SUBTERRANEAN SOURCE  Ellipsis  CD   (Winter-Light)   16.99

2021 full-length is made up of five longform collaborations from a number of names in the dark ambient underground, some of whom are personalm favorites here at C-Blast. The cthonic electronics and vast sub-surface dronescapes that Italian sound-sculptor Subterranean Source has been craffting since the turn of the millenium are all present, showcasing a skilled hand at creating a newer interpretation of the "isolationist" aesthetic, but the addition of these other plays adds even more textural qualities and ubnique combinations of sound and style than other recent offerings from the Source. With tracks that spread out from six to sixteen minutes in length, the album thrusts you into another stunning and ill-lit space, starting with the buzzing halogen dread of the opener "Decadimento Incrementale Featuring". TYhis one has fellow Italian Paolo Bandera ( ( Sshe Retina Stimulants, Ensemble Sacrés Garçons, Iugula-Thor, Sigillum S ) stepping in to contribute a horde of mechanical buzz and crystaliizzed fragments and sometimes ghastly-sounding aural events to the Source's underground vastness and endless rumbling drones. That first track is as chilling as anything I've heard from either artist, evocative of Yen Pox and lustmord at their most skin-crawling creepiest. The shortest piece is the collab with New Risen Throne, "Evoke", which compresses their sounds into a more claustrophonbic experience, a swarming of low-volt energy, ghostly murmurations, cyclic clicking, and mysterious percussive noises all surrounded in a cloying blanket of cavernous echo and reverb; slightly more meditative than menacing, but still pitch-black in tone, flowing towards a finale that feels like the afterglow of a seance gone sideways.

When Exit In Grey and Subterranean Source converge for the epic "Oblivion", each artist's signature style is blended together into a harrowing spookshow of immense tectonic rumblings, sinister voice-like presences filtereed throuygh an elecrtronic signal, glowing specks of irradiated hum and the infinite whirr of prayer-bowl like gestures. This one is filled to the brim with detailed activity, a swirling space alive with sudden, frightening flashes of tone and scrape and hiss, made all the more unnerving by what feels like a multitude of malevolent voices murmuring in the distance at different directions. As some subtle minor-key organ-like musical shapes take form, the atmosphere of "Oblivion" turns towards the Gothic, as if we are leaving a dank, earthen tunnel system and enteering some gargantuan underground cathedral as some kind of serpent-worship is occuring, a ritualistic air hovering over these new movements, while the still-mysterious clanks and bell-like intonations echo in the unseeable blackness, evoking some unknown processes at work as the sounds slowly shift towards some sort of consonant lightness glimmering at the very end of the structure. Definitely a highlight of this album, one of the more cinematic-sounding pieces on the whole album, but still pretty goddamn freaky.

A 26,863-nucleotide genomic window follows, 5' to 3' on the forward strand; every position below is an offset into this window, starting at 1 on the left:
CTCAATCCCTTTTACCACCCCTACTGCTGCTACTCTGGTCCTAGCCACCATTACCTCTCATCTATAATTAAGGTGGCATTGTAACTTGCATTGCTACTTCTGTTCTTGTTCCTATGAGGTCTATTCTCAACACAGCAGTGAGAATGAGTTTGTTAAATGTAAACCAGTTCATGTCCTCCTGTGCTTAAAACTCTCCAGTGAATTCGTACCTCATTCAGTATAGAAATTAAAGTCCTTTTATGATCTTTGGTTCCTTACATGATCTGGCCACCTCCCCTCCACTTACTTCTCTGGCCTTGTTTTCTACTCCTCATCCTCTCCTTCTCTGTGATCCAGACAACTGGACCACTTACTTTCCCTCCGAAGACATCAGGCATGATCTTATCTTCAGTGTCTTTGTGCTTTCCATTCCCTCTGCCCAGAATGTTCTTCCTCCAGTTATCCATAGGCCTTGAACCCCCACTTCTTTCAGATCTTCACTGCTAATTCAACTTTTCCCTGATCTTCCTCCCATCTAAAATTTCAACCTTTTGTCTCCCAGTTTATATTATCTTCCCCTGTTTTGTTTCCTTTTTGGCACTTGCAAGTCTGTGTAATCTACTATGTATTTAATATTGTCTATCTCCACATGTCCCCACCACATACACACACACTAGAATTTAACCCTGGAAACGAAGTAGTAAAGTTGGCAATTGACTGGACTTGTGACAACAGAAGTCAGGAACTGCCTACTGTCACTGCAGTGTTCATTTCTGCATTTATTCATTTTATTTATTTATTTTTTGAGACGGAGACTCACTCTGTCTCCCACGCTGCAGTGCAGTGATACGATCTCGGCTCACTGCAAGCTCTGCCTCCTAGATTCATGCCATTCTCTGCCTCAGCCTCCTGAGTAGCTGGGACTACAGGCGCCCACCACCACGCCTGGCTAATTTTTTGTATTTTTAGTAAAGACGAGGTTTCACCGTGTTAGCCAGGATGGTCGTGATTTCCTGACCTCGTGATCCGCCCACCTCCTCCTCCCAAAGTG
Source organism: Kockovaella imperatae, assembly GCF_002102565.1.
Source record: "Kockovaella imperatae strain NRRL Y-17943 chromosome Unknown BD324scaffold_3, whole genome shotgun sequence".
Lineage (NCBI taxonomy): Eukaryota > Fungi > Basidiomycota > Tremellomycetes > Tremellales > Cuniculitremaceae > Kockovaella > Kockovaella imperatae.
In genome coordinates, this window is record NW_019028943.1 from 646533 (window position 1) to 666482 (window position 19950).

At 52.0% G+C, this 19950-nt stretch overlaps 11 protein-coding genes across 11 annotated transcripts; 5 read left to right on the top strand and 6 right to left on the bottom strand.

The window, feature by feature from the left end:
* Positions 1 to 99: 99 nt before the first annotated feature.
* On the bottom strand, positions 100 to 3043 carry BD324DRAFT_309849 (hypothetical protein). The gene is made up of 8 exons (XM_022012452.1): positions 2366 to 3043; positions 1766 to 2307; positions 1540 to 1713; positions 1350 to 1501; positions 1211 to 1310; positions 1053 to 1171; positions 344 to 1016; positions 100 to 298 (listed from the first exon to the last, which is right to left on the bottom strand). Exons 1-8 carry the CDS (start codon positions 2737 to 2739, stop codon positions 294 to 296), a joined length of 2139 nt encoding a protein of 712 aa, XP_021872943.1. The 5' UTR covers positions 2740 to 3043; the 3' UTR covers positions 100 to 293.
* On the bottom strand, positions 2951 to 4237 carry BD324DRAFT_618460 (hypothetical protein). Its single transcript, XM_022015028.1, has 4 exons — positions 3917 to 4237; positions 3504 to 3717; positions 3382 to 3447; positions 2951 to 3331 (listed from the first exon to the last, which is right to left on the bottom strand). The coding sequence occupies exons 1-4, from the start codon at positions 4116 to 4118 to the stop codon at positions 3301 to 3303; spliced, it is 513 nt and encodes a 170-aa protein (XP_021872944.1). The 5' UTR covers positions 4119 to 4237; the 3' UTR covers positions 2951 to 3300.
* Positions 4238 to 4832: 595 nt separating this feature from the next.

For "Ocean Chants & Ghosts ", Nimh adds their hair-raising death-drones and ritualistic musicality to another sprawl of ambient unease. Softly plucked strings and poignant keyboards from Nimh form a kind of funereal beauty that drifts over the Source's dark drift. From the start, this piece reveals a mournful beauty unlike the rest of the album, evoking a Tangerine Dream-like grandeur as they tunnel through the black, gorgeous electronic melody and delayed strings weaving a mesmerizing central figure, while beyond the soft firelight of this melody there are numerous menacing movements in the shadows, all coming together to make this a breathtaking piece of grim beauty , even more cinematic, "soundtracky", and emotionally, epically wrought than anything else on Ellipsis, and easily my favorite song on this disc. This one lurks in my mind even after the disc is finsihed.

Lastly, the song "Zaruchejnaya" has Lunar Abyss joining with an unusual and unexpected glitchy folk-flecked noisescape, those massive rolling drones and cave-system reverberations unfolding under a bizarre twilight sky of insectile chirps, whizzing and whirring electronics, odd sinewave formations, and another musical quality that is a bit lighter in tone than the preceding tracks. It's still pretty oppressive, of course, but there's a surrealistic playfullness that Lunar Abyss brings to this piece that really stands out, merging dark ambient awe and bits of mournful piano-like notes, gentle guitar plucks, shimmering chimes, weird voices stretched over the backgriound, surges of percussive thubnder, all very strange and darkly magical as it all proceeds to surface from the inky blackness of the rest of the album's aural underworld into the violet glow of encroaching night, unleashing an alien dreamscape upon you as you break the surface.